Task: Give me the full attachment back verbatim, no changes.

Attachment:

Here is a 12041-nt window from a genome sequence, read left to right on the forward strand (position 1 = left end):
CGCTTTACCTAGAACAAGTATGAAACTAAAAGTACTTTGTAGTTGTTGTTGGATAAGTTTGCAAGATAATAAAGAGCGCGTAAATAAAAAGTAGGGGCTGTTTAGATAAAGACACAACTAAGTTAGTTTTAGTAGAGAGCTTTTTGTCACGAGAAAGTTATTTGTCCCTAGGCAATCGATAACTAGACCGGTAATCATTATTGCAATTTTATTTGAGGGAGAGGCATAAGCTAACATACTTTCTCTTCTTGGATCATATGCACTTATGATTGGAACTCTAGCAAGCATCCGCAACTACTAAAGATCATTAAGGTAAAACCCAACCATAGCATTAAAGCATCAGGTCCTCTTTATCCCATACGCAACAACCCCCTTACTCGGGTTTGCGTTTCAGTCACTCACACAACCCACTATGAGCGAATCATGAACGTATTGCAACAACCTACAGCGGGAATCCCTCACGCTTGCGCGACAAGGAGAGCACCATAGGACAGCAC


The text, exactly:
Here is a 12041-nt window from a genome sequence, read left to right on the forward strand (position 1 = left end):
CGCTTTACCTAGAACAAGTATGAAACTAAAAGTACTTTGTAGTTGTTGTTGGATAAGTTTGCAAGATAATAAAGAGCGCGTAAATAAAAAGTAGGGGCTGTTTAGATAAAGACACAACTAAGTTAGTTTTAGTAGAGAGCTTTTTGTCACGAGAAAGTTATTTGTCCCTAGGCAATCGATAACTAGACCGGTAATCATTATTGCAATTTTATTTGAGGGAGAGGCATAAGCTAACATACTTTCTCTTCTTGGATCATATGCACTTATGATTGGAACTCTAGCAAGCATCCGCAACTACTAAAGATCATTAAGGTAAAACCCAACCATAGCATTAAAGCATCAGGTCCTCTTTATCCCATACGCAACAACCCCCTTACTCGGGTTTGCGTTTCAGTCACTCACACAACCCACTATGAGCGAATCATGAACGTATTGCAACAACCTACAGCGGGAATCCCTCACGCTTGCGCGACAAGGAGAGCACCATAGGACAGCAC